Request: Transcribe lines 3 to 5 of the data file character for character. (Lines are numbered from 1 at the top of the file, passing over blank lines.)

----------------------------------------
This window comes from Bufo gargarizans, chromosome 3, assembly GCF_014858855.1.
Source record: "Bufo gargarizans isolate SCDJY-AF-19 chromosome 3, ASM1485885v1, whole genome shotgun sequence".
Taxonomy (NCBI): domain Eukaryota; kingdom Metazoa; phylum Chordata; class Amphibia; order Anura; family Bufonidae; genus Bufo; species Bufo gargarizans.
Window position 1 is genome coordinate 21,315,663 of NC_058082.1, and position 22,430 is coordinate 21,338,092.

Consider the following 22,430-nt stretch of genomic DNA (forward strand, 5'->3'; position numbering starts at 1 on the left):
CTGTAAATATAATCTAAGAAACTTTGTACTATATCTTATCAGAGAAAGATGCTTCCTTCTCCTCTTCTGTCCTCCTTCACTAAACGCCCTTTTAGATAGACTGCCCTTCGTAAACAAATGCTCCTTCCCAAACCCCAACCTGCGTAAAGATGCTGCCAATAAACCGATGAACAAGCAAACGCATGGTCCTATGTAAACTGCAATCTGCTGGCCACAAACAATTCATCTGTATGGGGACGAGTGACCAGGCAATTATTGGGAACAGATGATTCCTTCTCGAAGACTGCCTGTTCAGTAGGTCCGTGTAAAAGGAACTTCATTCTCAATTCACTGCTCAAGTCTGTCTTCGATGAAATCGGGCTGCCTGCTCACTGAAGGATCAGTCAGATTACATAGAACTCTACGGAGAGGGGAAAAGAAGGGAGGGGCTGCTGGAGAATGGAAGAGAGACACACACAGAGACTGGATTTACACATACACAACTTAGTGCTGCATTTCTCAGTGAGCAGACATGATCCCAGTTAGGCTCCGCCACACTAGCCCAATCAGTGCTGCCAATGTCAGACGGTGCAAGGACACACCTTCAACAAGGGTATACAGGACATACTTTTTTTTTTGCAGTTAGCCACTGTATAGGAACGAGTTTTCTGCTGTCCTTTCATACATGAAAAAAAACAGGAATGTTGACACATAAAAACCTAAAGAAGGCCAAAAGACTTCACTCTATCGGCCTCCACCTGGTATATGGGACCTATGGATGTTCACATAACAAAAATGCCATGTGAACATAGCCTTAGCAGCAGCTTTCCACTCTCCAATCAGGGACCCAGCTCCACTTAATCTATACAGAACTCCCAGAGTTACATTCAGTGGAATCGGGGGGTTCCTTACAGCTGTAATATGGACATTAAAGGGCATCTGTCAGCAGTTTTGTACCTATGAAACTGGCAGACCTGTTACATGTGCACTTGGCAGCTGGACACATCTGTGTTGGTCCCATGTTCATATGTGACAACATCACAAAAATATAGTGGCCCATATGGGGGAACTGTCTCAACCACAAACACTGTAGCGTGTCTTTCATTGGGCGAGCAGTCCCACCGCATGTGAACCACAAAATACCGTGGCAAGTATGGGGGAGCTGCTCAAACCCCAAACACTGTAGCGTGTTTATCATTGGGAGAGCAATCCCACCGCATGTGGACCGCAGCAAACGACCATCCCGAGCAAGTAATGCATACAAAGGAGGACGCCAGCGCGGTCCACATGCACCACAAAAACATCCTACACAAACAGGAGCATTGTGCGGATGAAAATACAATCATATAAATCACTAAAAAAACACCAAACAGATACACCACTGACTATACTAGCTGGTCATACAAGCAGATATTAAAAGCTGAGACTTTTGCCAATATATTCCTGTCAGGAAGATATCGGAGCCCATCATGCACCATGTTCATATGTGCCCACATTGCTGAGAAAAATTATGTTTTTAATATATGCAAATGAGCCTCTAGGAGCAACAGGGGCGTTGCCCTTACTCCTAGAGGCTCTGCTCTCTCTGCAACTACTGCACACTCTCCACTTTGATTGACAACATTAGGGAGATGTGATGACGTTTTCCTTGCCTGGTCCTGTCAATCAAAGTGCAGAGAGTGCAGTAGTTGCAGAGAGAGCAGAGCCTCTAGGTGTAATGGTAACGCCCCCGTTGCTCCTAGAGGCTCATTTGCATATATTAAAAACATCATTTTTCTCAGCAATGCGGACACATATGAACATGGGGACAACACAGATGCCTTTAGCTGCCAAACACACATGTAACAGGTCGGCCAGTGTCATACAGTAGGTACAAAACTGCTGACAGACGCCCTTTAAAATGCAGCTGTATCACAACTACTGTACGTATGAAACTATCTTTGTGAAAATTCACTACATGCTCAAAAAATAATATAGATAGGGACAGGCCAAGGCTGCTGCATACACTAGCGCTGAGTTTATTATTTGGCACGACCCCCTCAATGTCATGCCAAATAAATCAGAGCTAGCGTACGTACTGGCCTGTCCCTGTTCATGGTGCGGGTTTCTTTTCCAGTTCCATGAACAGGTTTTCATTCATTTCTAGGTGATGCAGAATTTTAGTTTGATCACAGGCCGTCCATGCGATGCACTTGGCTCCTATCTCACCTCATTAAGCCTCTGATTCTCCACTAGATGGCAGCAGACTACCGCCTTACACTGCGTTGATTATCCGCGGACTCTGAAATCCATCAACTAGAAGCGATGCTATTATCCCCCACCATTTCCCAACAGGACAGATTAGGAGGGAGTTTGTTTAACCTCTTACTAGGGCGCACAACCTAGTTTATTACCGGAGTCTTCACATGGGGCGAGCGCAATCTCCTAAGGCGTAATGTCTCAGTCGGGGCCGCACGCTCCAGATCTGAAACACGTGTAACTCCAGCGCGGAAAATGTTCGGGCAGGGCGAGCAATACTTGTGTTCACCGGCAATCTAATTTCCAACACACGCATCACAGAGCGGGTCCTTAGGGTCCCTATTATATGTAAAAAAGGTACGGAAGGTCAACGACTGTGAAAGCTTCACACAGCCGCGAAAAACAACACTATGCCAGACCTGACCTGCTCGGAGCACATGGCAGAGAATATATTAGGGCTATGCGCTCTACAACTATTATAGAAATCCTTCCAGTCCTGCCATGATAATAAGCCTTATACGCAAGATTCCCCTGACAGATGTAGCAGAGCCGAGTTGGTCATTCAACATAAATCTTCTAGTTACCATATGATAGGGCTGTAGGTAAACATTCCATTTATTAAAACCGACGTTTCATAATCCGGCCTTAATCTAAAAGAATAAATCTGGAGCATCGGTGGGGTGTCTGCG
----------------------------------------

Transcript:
Taxonomy (NCBI): domain Eukaryota; kingdom Metazoa; phylum Chordata; class Amphibia; order Anura; family Bufonidae; genus Bufo; species Bufo gargarizans.
Window position 1 is genome coordinate 21,315,663 of NC_058082.1, and position 22,430 is coordinate 21,338,092.

Consider the following 22,430-nt stretch of genomic DNA (forward strand, 5'->3'; position numbering starts at 1 on the left):